IMF urges careful design, slow introduction for Pacific Island digital currencies

Conditions in Pacific Island countries (PICs) create unique currency needs. Digital currencies are up to the task of meeting those needs, with the right design features, the International Monetary Fund (IMF) found in a new paper. At the same time, it warned against the use of unbacked cryptocurrencies as national currency.

PICs are tiny, diverse and geographically isolated markets with particular servicing and inclusion challenges, such as a high dependence on remittances and vulnerability to reduced correspondent bank services. They are also liable to run afoul of international Anti-Money Laundering efforts because of poor controls.

PICs differ by the development of local payment systems and whether they have their own fiat currency, among other things. Some PICs have no local financial infrastructure at all.

PICs predominantly trade with large countries outside the region. Developing a regional approach to digital money would help mitigate problems such as scalability restraints and economic volatility, the IMF said. The path of digitization may be long for some PICs that do not have even adequate internet connectivity yet.

Related: IMF working paper proposes country-level assessment matrix for crypto risks

The IMF noted the presence of cryptocurrencies in PICs and dismissed their applicability with one sentence, calling them “poor substitutes for means of payment, and they carry additional macroeconomic risks compared to other forms of digital money (for example, risks to the effectiveness of monetary policy, fiscal risks, risks to financial stability, financial integrity, etc.).” The authors note:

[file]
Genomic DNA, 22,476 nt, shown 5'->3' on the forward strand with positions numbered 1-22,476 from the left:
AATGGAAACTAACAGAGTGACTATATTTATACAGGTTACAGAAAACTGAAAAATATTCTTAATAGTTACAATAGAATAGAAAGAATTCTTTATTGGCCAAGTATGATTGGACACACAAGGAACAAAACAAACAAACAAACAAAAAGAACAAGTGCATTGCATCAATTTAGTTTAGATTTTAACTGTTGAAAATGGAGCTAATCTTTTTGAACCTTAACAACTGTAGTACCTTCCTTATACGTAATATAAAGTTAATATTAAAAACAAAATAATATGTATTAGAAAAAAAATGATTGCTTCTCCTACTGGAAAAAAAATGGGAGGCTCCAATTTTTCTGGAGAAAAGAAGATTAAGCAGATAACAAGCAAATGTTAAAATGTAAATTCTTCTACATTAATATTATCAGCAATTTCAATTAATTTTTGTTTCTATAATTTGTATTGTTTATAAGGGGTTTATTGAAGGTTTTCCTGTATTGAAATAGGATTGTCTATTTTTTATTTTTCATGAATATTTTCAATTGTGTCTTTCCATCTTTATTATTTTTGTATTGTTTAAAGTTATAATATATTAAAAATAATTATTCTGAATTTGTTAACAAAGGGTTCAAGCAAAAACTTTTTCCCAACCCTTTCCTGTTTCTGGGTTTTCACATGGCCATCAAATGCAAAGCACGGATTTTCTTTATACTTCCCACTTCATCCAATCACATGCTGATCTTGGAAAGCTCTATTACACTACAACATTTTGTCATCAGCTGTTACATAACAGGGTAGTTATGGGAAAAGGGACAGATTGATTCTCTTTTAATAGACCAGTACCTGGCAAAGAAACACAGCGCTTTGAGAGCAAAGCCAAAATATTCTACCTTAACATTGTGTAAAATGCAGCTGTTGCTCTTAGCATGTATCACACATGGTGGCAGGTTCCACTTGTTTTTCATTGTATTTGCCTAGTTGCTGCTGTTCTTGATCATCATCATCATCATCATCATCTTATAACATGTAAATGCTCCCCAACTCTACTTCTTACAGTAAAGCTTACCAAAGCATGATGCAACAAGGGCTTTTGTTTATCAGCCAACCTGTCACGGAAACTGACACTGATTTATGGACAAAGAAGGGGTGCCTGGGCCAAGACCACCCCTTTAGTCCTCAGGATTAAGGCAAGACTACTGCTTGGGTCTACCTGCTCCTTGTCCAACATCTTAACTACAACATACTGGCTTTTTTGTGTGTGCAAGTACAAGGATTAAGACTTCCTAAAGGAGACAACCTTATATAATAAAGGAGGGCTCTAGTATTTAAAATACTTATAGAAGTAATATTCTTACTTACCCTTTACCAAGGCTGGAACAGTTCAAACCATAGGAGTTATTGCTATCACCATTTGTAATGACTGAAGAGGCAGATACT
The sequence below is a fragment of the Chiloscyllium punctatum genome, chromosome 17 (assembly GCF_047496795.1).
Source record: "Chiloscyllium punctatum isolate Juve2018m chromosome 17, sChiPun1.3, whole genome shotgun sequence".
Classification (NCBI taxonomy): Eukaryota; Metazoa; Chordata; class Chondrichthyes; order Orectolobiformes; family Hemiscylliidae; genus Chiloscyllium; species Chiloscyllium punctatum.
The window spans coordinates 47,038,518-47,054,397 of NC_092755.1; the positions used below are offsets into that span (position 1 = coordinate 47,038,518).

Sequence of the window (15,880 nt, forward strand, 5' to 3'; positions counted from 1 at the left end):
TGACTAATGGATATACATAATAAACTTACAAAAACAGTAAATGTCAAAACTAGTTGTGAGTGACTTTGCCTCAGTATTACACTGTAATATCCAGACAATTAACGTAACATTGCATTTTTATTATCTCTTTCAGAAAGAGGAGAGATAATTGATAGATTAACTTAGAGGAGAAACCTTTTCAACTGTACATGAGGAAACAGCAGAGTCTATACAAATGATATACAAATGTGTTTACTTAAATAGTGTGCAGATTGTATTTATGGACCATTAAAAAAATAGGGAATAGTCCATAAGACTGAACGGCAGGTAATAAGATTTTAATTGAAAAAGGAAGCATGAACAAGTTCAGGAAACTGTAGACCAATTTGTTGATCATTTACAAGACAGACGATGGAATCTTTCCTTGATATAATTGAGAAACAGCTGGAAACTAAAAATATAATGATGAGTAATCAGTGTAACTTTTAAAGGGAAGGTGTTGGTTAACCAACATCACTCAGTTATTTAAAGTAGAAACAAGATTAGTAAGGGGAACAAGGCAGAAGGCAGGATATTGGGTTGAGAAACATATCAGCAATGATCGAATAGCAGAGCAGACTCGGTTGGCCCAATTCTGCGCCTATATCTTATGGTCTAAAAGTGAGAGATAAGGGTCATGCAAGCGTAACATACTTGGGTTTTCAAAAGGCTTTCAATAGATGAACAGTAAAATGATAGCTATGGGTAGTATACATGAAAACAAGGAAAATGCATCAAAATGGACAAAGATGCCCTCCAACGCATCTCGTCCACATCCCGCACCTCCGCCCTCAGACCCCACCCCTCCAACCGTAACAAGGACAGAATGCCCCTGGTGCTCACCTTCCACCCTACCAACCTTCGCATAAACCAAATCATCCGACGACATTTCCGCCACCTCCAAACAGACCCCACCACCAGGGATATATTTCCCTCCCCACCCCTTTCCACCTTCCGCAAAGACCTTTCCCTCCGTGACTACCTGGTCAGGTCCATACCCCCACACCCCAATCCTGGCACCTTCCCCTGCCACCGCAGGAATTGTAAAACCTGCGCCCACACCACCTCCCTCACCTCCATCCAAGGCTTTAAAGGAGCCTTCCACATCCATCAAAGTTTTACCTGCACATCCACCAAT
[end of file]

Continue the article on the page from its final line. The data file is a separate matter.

“Some PICs are more prone to currency substitution by crypto assets and stablecoins due to weak confidence in their domestic monetary systems and the absence of other publicly supported digital assets such as CBDCs [central bank digital currencies].”

Digital solutions will depend on local factors, but the IMF has a number of general recommendations. They include offline functionality due to low connectivity, high data collection to ensure the sustainability of the business model, and upgrades to existing systems to provide interoperability and programmability of the digital money.

In general, the report leaned toward slow, deliberate action on digital currency. This advice has been heard there before, as PICs showed interest in other digital currency technologies. The IMF opposed the Marshall Islands’ legalization of decentralized autonomous organizations (DAOs), for instance. It also urged the island nation to hold off on its plans to introduce a central bank digital currency, citing its unpreparedness.

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